How do you measure your B2B startup marketing ROI?


How do you measure your B2B startup marketing ROI?
What's the main difference between SMM ROI for a startup and a corporation?
The goal should be the same, find prospects, nurture relationships, convert them into customers.

What is your success metric for your B2B startup marketing?

Marketing ROI B2B Social Media Lead Generation

asked Sep 25 '13 at 18:40
1 point
Top digital marketing agency for SEO, content marketing, and PR: Demand Roll

2 Answers


A common practice for measuring B2B marketing ROI is by adopting a funneling approach in tracking prospects and customers. Rather than explaining it here, it would be a good idea to see how others visualize it:

The challenging part is putting these concepts into action. Google Analytics and a decent CRM are good starting points.
answered Sep 28 '13 at 19:09
11 points


The best way to manage your B2B marketing is to test different channels and record the tests in a spreadsheet.

The key instrumentation you'll need is some way to capture the traffic source (CAC) + conversions inside your application to measure LTV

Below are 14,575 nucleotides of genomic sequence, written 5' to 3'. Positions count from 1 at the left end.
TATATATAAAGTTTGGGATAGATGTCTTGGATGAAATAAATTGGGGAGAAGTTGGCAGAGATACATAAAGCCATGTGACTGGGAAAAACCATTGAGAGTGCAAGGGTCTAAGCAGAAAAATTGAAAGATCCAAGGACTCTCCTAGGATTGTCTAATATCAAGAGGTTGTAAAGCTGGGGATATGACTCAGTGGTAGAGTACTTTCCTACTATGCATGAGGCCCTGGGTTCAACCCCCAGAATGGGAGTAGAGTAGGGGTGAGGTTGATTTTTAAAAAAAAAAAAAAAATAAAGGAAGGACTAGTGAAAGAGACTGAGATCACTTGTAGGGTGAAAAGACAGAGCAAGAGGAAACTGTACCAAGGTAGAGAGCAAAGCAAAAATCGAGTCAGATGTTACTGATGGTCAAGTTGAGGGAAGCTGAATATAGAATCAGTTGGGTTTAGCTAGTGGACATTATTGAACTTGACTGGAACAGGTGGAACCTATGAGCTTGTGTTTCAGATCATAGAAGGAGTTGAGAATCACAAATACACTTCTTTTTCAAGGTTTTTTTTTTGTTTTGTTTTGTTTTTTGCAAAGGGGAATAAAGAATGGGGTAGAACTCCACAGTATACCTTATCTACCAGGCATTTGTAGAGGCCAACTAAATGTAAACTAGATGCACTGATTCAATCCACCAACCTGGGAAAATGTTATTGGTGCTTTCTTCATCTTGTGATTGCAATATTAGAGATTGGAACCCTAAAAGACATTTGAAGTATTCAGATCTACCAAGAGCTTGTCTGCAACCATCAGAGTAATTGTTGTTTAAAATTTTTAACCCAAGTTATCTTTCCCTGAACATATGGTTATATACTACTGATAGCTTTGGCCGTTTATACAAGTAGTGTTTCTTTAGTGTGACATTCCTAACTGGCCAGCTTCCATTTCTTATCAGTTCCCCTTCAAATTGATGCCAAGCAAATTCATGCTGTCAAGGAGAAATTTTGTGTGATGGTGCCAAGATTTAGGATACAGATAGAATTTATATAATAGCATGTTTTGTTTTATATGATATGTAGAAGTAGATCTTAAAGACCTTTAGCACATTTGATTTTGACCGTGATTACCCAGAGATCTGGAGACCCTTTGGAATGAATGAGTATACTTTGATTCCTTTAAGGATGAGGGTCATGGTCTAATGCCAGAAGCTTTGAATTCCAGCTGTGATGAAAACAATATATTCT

Here's what I've done.

Example sources:

  • Blog
  • Facebook
  • Google Adwords
  • Newsletter

  • Banner Ads

Then I run a campaign for each, spending around $500-$1000 focusing on a general benefit statement (ex: The fastest way to X) to drive traffic to the same landing page.

From the landing page there's usually a conversion step (Email, Signup, etc), but the key is to get an email.

From there, you want to track that user in your app (even if they don't signup now, using their email or cookie, you can do this).

So the funnel should be.

  1. # of Click (CTR)
  2. # of Views to Signup (Coversion Rate)
  3. $ spent ($500)
  4. $ CPL (Cost per Lead, = Conv / $ spend)
  5. $ LTV (Lifetime Value, did they purchase or subscribe)

If you run these experiments per channel, you should start to see some that have better CPL & CAC then others.

Even if you learn that your CAC is averaging WAY MORE then your LTV, that's o.k. There's always opportunity to improve each step by 10%, or improve the products value (or pricing) to get your LTV higher.

Just knowing how much it costs you to get a customer is a big deal.

If I can help you further, you can find me on Clarity

answered Sep 30 '13 at 05:01
Dan Martell
1 point

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